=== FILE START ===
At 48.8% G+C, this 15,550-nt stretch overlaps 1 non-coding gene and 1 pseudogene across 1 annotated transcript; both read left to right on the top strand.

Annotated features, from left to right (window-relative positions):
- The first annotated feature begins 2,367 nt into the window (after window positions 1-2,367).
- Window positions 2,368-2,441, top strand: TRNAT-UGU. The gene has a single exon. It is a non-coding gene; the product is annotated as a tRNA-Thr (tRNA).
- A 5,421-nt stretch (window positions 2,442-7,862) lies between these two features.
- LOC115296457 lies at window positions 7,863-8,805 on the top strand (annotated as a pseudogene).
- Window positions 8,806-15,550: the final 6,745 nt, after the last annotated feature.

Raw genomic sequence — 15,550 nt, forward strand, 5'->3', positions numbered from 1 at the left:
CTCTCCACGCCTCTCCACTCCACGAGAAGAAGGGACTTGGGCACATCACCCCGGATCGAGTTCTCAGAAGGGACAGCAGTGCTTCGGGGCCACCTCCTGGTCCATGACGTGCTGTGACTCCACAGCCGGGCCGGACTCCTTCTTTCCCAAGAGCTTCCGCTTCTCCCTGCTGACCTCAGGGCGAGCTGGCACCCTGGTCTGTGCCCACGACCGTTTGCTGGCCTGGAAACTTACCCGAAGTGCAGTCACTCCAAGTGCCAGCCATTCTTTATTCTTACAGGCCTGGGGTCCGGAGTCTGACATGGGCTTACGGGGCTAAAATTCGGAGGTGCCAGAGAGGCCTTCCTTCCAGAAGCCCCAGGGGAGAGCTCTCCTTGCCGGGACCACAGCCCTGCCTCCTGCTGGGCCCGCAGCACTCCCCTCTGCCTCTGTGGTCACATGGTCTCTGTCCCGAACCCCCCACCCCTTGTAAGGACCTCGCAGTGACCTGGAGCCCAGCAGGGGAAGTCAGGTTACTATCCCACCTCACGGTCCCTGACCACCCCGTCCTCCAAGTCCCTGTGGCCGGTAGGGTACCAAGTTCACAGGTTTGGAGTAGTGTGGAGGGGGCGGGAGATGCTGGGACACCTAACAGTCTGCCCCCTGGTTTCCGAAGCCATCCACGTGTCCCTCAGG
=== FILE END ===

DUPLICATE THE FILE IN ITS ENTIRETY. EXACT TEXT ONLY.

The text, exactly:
At 48.8% G+C, this 15,550-nt stretch overlaps 1 non-coding gene and 1 pseudogene across 1 annotated transcript; both read left to right on the top strand.

Annotated features, from left to right (window-relative positions):
- The first annotated feature begins 2,367 nt into the window (after window positions 1-2,367).
- Window positions 2,368-2,441, top strand: TRNAT-UGU. The gene has a single exon. It is a non-coding gene; the product is annotated as a tRNA-Thr (tRNA).
- A 5,421-nt stretch (window positions 2,442-7,862) lies between these two features.
- LOC115296457 lies at window positions 7,863-8,805 on the top strand (annotated as a pseudogene).
- Window positions 8,806-15,550: the final 6,745 nt, after the last annotated feature.

Raw genomic sequence — 15,550 nt, forward strand, 5'->3', positions numbered from 1 at the left:
CTCTCCACGCCTCTCCACTCCACGAGAAGAAGGGACTTGGGCACATCACCCCGGATCGAGTTCTCAGAAGGGACAGCAGTGCTTCGGGGCCACCTCCTGGTCCATGACGTGCTGTGACTCCACAGCCGGGCCGGACTCCTTCTTTCCCAAGAGCTTCCGCTTCTCCCTGCTGACCTCAGGGCGAGCTGGCACCCTGGTCTGTGCCCACGACCGTTTGCTGGCCTGGAAACTTACCCGAAGTGCAGTCACTCCAAGTGCCAGCCATTCTTTATTCTTACAGGCCTGGGGTCCGGAGTCTGACATGGGCTTACGGGGCTAAAATTCGGAGGTGCCAGAGAGGCCTTCCTTCCAGAAGCCCCAGGGGAGAGCTCTCCTTGCCGGGACCACAGCCCTGCCTCCTGCTGGGCCCGCAGCACTCCCCTCTGCCTCTGTGGTCACATGGTCTCTGTCCCGAACCCCCCACCCCTTGTAAGGACCTCGCAGTGACCTGGAGCCCAGCAGGGGAAGTCAGGTTACTATCCCACCTCACGGTCCCTGACCACCCCGTCCTCCAAGTCCCTGTGGCCGGTAGGGTACCAAGTTCACAGGTTTGGAGTAGTGTGGAGGGGGCGGGAGATGCTGGGACACCTAACAGTCTGCCCCCTGGTTTCCGAAGCCATCCACGTGTCCCTCAGG